Here was the leader of the nation that produced Osama bin Laden; the prince who exercises more control than anyone over soaring oil prices that hobble the American economy; the head of a harsh anti-democratic monarchy, a royal family linked intimately to the Bush family (like the bin Ladens) by a dozen embarrassing books. Here he was, just Uncle Abdullah, holding hands with the president of the United States and whispering sweet nothings about petroleum, the thing they both know and love the best.
Counting himself among the stunned was the fundamentalist Republican Gary Bauer.
"You wonder," Bauer told Time's Joe Klein, "if the folks at the White House have any idea of the impact an image like this has out in Middle America."
Has the United States been hijacked by aliens? Irony, inseparable from humor and from humility, is the most reliable litmus test for human intelligence. Art, literature, history and even philosophy become crude and mechanical in its absence; personality loses its charm, hypocrisy proliferates unimpeded. And this is the conundrum the Bush White House presents and has always presented. Can they possibly be so stupid, or are we dealing with something even more alarming than stupidity, an obliviousness born of cynicism, arrogance and the toxicity of power?
One theory is that we are suffering the revenge of remedial readers. There was sneering when ill-wishers outed George W. Bush and Dick Cheney as academic train wrecks. I didn't sneer too much; obviously, there's a kind of feral cunning that trumps abstract intelligence on the political battlefield. But Bush's nomination of John Bolton for ambassador to the United Nations, no less than the uncensored prom photo with Prince Abdullah, chills us because neither intelligence nor cunning can account for it. Something darker is at work.
Bolton is simply the Republican fist with its middle finger held erect, a calculated insult aimed at the Democrats, the media and the world. Is this a coarse joke, irony served White House-style? For America's most visible and sensitive diplomatic post, they offer the ultimate anti-diplomat, an obnoxious bully so incapable of diplomacy or common tact that he offends everyone he encounters, Democrat or Republican, ally or enemy.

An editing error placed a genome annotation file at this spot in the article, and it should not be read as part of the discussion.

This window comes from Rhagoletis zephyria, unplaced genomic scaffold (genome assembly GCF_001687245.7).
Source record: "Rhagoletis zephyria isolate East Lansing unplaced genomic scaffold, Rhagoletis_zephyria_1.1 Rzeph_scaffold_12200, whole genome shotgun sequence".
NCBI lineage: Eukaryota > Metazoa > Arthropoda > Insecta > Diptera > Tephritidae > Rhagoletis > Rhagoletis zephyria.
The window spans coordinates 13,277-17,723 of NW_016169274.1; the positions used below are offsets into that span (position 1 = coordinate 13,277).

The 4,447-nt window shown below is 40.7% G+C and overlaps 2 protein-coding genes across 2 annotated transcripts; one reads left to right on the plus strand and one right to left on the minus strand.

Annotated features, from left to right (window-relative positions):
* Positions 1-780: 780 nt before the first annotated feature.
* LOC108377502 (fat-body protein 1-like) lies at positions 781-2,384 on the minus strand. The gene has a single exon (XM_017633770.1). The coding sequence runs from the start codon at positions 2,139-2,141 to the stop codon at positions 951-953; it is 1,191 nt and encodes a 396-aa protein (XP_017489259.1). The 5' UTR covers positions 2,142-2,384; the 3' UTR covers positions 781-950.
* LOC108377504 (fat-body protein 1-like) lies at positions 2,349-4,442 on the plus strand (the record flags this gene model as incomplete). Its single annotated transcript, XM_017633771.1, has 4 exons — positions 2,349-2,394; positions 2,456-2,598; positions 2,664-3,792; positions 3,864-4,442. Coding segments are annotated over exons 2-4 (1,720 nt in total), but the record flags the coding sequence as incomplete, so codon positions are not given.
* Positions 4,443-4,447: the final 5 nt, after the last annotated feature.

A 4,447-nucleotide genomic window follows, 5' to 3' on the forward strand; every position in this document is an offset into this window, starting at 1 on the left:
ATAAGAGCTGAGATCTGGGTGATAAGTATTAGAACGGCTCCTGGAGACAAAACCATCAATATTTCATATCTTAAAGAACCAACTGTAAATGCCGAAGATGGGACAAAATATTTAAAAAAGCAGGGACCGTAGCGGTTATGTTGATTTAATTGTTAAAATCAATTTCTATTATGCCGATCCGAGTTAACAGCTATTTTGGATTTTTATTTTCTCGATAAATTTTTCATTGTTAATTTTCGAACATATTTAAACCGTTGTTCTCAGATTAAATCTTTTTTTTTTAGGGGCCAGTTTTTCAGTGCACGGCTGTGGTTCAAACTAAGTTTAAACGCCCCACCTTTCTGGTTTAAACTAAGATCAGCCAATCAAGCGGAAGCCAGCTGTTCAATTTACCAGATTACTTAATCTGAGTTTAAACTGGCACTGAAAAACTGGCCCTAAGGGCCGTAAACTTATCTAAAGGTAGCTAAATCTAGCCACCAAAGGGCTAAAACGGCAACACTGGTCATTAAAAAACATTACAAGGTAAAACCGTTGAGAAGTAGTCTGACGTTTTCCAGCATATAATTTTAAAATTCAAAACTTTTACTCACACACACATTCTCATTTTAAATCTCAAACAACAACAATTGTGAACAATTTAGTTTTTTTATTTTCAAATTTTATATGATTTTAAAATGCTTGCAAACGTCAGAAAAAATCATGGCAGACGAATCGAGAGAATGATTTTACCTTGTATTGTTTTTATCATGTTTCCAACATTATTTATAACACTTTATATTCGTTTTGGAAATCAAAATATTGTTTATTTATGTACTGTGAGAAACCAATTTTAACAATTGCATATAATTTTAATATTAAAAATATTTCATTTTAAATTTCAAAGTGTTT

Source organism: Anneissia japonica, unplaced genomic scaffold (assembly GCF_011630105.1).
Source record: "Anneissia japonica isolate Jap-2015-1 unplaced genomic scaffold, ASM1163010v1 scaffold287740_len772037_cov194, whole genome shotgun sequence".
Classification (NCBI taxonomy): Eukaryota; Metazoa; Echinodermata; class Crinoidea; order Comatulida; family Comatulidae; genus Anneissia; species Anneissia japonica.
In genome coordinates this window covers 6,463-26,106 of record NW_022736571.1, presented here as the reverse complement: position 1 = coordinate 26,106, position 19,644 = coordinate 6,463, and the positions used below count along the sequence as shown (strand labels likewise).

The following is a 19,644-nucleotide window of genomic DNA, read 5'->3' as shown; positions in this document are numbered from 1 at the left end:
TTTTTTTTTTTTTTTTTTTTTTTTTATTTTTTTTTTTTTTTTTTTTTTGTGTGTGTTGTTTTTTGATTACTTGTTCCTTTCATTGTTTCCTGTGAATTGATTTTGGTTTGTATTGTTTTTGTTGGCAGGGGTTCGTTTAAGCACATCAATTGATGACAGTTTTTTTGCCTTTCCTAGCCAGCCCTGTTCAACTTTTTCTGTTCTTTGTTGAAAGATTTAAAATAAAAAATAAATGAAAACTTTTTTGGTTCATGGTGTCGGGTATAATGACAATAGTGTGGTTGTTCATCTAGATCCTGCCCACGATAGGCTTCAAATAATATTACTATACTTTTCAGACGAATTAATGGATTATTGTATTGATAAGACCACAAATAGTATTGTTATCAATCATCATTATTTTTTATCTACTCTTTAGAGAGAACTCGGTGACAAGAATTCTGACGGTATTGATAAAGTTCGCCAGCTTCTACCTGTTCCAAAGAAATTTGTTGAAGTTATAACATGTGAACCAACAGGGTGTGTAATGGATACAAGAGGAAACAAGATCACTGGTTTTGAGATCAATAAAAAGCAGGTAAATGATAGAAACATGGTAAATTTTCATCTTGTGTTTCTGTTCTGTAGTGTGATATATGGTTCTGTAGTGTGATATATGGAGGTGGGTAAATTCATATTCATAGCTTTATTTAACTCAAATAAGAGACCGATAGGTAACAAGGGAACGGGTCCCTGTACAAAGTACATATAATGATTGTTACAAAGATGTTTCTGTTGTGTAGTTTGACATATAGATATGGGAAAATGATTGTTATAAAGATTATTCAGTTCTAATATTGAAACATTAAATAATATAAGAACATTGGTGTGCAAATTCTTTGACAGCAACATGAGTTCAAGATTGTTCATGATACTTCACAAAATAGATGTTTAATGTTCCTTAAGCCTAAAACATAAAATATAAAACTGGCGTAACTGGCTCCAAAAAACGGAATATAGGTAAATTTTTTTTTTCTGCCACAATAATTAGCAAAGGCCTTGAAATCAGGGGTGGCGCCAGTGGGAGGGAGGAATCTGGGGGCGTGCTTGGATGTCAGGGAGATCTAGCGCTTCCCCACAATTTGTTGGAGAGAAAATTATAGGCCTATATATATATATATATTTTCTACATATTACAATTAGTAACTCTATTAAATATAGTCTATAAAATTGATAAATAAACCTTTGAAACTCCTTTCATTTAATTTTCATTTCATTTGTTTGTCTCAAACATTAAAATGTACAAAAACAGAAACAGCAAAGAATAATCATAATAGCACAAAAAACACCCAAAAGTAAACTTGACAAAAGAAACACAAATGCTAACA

I have some background on Bolton that isn't generally available, a report from a friend of mine (nameless unless someone doubts him) who was his classmate in military school.
"Short, arrogant, unpopular and highly intolerant of other people's opinions," Bolton's classmate recalls, "sort of Napoleonic but without any of Napoleon's talent for leadership. Making him ambassador is like thumbing our nose at the UN, and foreign diplomats understand that."
Here is the developmental profile of a classic jerk. Already hopeless in the 7th grade, praised by no one save Jesse Helms, Bolton may soon be the angry face that America presents to the world. His description by a conservative Republican as "a kiss-up, kick-down sort of guy," "a serial abuser of little people," closes the case on Bolton's character. We've all met this miserable little prick somewhere, and we all regret it.
Does the White House relish the grim irony of Bolton at the UN, or miss it entirely? Which is worse? We all know the ways of bullies, the way humorlessness and power seem to seek each other out. For epic humorlessness, few bullies eclipse Kim Jong Il, the dictator of North Korea, whose government (according to Molly Ivins) sampled the diplomacy of John Bolton and denounced him as "human scum" and "a bloodsucker." Bullies and dictators seldom get the joke, and deal simply with irony — when you don't get the joke, you smash the joker.
The Kim Jong Il factor, the fascist factor, is what we need to fear most when our president displays serene indifference to irony, to criticism, to reality. This is something new in America, this language, this body language of unrestrained power and executive fiat. To the best of my knowledge, the barely elected Republican junta has no permanent, North Korean-style lock on the government of the USA : but they act as if they do.Pathology lurks. Somehow the whole country has begun to pay dearly for the fact that Bolton, Bush and Cheney were never the best or the brightest or the most beloved.